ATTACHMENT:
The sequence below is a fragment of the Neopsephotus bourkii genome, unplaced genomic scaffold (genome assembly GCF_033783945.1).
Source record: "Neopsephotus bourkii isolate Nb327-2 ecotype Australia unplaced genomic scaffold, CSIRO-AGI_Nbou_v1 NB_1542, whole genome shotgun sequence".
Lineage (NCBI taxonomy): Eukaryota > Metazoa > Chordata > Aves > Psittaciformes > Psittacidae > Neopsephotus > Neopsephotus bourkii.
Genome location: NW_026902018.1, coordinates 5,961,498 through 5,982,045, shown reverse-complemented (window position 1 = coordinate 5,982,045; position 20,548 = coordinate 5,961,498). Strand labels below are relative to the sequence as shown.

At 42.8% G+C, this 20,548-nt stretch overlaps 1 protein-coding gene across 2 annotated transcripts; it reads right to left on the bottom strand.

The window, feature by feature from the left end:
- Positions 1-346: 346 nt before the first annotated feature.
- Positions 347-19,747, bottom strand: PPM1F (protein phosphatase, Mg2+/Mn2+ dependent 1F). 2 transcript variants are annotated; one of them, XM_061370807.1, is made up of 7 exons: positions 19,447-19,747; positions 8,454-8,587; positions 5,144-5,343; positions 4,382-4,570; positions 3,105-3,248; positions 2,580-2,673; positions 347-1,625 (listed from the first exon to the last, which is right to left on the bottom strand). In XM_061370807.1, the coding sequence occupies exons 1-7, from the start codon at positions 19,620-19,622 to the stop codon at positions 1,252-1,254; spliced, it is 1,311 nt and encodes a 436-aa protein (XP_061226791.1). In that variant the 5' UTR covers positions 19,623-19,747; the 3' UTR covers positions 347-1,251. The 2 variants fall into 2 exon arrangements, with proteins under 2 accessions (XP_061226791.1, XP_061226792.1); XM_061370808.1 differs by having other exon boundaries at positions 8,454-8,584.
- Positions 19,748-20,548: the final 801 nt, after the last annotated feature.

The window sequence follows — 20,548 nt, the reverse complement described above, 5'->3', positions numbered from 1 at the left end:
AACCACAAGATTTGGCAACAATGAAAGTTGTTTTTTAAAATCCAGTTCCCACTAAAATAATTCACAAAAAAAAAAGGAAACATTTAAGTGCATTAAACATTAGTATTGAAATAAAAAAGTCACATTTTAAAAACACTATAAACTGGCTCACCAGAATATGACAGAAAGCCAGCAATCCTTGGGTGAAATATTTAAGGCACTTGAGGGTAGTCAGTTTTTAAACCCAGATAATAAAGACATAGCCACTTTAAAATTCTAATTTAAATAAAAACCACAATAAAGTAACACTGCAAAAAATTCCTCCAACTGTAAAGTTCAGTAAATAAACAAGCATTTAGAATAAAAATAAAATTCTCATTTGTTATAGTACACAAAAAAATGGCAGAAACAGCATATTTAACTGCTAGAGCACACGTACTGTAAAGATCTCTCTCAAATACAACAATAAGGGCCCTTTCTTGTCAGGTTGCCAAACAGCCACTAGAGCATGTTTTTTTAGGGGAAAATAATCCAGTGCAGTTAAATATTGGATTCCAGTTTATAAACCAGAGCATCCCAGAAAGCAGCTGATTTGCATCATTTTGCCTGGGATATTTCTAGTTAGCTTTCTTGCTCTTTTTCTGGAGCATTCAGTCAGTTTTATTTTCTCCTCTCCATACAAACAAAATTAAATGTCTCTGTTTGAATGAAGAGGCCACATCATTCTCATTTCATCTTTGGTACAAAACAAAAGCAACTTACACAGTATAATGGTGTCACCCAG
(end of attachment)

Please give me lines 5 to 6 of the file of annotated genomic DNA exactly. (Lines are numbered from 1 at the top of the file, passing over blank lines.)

At 42.8% G+C, this 20,548-nt stretch overlaps 1 protein-coding gene across 2 annotated transcripts; it reads right to left on the bottom strand.

The window, feature by feature from the left end: